The World Health Organization (WHO) has officially suspended trials being conducted on the controversial anti-malaria drug hydroxychloriquine.
This decision has come only days after a massive study published in The Lancet indicated that the drug hydroxychloriquine was actually having negative effects on coronavirus patients. The study concluded that using the drug on coronavirus could even increase the patients' chance of dying, and not reduce it. WHO chief, Tedros Adhanom Ghebreyesus, said, "The Executive Group has implemented a temporary pause of the hydroxychloroquine arm within the Solidarity Trial while the safety data is reviewed by the Data Safety Monitoring Board".
This decision by the WHO has also been made days after President Donald Trump announced he had finished his program of hydroxychloriquine. WHO emergencies chief, Michael Ryan has said that this decision to suspend the trial is an act of precaution. On top of that, WHO chief scientist, Soumya Swaminathan, said the decision was "a temporary measure". The chief of the WHO did stress that other drugs in the Solidarity Trial will continue being tested. "The other arms of the trial are continuing" said, Tedros Adhanom Ghebreyesus.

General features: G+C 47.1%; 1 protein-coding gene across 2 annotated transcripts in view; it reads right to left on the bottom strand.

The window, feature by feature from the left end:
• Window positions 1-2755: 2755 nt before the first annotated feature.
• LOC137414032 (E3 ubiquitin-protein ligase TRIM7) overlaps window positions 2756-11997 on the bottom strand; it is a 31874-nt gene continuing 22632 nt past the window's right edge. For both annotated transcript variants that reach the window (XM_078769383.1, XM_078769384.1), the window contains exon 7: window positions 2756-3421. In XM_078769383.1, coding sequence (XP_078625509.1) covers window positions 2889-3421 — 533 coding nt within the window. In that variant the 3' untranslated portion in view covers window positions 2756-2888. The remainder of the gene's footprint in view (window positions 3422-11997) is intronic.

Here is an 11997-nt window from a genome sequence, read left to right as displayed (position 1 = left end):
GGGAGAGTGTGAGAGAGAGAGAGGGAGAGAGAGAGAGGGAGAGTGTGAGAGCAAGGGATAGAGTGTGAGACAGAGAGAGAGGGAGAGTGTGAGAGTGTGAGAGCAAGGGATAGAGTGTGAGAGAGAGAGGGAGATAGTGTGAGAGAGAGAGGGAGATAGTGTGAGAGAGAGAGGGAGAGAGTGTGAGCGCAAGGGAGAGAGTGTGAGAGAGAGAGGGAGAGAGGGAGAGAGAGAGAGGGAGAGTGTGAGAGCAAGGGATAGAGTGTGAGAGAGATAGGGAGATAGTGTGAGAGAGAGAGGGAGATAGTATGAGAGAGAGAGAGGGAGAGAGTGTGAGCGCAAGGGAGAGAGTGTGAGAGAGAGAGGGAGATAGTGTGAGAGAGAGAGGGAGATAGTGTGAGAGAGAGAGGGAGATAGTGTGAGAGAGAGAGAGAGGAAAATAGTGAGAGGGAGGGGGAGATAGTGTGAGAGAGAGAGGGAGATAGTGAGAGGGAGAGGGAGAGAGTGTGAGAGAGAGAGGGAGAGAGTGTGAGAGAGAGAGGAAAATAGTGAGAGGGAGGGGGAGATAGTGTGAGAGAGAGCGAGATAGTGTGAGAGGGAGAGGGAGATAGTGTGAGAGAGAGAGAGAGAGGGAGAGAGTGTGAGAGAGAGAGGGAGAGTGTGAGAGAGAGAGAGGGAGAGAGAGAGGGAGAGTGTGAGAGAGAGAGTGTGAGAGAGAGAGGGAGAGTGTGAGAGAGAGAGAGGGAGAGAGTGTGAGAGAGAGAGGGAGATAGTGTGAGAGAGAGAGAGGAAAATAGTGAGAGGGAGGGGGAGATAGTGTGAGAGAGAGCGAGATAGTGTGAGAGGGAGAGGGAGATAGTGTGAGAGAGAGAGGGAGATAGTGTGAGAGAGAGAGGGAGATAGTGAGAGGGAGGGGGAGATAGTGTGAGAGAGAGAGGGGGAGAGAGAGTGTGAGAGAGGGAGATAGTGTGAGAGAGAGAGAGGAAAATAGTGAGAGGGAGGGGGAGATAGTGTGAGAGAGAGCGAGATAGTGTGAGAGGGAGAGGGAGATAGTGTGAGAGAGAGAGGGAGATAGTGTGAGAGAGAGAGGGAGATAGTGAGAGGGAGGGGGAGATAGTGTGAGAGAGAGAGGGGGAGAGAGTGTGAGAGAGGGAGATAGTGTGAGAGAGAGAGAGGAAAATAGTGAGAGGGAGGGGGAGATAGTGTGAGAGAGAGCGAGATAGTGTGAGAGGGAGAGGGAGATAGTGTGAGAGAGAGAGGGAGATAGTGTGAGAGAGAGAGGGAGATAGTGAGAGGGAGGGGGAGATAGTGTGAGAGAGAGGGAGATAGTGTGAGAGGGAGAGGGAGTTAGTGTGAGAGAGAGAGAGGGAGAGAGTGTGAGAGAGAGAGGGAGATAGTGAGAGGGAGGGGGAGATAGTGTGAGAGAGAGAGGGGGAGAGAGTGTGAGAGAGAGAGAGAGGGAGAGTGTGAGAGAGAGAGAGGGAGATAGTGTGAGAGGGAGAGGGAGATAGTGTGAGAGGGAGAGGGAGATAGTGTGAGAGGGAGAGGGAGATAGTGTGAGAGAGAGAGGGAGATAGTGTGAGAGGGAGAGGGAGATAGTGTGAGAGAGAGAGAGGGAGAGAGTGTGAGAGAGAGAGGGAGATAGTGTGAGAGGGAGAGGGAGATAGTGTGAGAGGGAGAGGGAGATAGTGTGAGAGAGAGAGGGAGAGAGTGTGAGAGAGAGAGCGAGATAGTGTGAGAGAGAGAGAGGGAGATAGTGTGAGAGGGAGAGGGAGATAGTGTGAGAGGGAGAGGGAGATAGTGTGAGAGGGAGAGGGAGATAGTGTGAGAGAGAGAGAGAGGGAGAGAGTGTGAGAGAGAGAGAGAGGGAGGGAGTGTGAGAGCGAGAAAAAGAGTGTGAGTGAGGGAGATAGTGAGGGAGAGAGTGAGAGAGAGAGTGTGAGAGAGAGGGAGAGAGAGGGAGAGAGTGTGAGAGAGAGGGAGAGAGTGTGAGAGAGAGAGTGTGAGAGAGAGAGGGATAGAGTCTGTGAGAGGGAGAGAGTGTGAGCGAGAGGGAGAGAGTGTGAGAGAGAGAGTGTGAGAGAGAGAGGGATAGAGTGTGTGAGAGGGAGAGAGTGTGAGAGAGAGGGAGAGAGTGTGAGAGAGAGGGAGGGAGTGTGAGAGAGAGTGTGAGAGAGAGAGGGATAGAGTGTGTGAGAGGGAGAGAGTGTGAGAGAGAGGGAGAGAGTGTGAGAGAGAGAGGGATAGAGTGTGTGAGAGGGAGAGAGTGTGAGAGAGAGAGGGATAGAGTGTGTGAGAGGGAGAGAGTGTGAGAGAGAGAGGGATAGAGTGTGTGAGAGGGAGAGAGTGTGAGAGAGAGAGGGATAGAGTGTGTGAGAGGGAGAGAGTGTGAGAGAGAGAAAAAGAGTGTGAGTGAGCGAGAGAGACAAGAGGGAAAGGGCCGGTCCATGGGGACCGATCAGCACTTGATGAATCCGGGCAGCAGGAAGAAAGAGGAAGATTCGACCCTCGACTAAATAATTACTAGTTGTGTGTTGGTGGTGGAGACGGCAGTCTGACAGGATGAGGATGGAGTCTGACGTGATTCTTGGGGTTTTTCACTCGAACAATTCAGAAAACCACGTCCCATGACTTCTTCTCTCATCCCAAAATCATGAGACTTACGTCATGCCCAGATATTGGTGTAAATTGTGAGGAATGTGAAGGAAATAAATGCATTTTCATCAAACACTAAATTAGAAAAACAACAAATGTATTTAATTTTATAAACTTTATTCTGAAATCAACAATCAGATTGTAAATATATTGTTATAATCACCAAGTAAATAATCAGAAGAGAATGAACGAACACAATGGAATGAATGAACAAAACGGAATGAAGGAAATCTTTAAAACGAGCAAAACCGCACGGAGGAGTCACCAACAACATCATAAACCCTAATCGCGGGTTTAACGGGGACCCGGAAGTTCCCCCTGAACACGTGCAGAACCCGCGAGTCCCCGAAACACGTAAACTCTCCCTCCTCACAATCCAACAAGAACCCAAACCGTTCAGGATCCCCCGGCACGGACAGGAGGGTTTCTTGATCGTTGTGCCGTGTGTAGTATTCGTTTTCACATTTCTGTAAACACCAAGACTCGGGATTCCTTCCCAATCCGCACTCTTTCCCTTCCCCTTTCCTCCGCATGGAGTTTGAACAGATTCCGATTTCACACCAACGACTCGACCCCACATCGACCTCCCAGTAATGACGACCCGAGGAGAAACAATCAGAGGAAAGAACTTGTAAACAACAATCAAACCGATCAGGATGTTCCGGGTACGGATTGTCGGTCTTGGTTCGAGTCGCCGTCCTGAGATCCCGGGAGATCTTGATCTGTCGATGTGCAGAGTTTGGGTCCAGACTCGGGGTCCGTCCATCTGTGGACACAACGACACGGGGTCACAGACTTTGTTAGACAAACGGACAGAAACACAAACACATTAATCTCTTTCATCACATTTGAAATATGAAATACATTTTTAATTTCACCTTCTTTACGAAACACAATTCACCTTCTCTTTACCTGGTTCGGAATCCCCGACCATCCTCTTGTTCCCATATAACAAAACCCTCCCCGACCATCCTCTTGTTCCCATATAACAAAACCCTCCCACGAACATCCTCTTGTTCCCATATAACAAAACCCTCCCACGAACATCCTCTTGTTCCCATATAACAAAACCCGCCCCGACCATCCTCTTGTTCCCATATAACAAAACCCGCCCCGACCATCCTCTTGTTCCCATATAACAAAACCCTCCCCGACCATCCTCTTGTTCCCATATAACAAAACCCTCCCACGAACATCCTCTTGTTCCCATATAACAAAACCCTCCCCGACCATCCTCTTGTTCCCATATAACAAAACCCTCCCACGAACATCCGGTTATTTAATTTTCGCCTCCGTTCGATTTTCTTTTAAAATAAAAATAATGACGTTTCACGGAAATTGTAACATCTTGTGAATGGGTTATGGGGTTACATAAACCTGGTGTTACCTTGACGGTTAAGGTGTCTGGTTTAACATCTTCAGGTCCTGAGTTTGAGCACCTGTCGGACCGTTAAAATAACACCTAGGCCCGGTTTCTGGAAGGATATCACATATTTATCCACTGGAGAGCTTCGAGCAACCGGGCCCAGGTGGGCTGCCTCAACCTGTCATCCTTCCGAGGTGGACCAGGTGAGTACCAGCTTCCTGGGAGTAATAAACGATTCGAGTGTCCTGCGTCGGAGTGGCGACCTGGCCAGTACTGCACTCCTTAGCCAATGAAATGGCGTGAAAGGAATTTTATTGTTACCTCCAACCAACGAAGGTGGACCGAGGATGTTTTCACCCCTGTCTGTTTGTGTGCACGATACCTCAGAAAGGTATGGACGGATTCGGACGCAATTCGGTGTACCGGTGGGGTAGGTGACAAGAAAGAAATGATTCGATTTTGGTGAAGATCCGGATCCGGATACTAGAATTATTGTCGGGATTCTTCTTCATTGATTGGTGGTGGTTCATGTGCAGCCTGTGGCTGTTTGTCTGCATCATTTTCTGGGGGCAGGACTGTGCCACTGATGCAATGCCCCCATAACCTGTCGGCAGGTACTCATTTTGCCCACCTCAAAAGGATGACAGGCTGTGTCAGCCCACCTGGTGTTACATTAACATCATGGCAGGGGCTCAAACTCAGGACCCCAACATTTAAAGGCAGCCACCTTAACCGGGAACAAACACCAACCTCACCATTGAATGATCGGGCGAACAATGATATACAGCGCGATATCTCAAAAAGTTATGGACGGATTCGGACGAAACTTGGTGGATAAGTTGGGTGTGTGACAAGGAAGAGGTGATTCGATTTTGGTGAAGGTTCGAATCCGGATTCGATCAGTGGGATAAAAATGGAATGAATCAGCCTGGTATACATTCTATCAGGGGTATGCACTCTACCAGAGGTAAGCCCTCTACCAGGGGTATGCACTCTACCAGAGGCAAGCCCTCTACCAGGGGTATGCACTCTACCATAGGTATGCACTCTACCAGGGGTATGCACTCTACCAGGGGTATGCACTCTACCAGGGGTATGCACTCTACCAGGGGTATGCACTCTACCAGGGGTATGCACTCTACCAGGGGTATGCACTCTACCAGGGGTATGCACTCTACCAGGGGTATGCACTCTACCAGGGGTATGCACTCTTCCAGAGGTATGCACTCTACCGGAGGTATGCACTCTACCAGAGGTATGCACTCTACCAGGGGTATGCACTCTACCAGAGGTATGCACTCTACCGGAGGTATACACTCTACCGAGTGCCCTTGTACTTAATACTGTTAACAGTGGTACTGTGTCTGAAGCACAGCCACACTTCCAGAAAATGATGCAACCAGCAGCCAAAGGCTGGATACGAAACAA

It's not that hard to run Fortnite at 90FPS on the PC even at 1080p on a mid-range graphics card, but on a smartphone? It's a growing trend that the gaming smartphone companies like ASUS and Razer have been doing, thanks to Qualcomm's continued push in SoC tech with its Snapdragon range of processors.
But now OnePlus is joining the group -- with the flagship OnePlus 8 smartphone now capable of running Fortnite at 90FPS. The OnePlus 8 smartphone packs a flagship Qualcomm Snapdragon 865 processor, as well as a display that can pump away at 90Hz.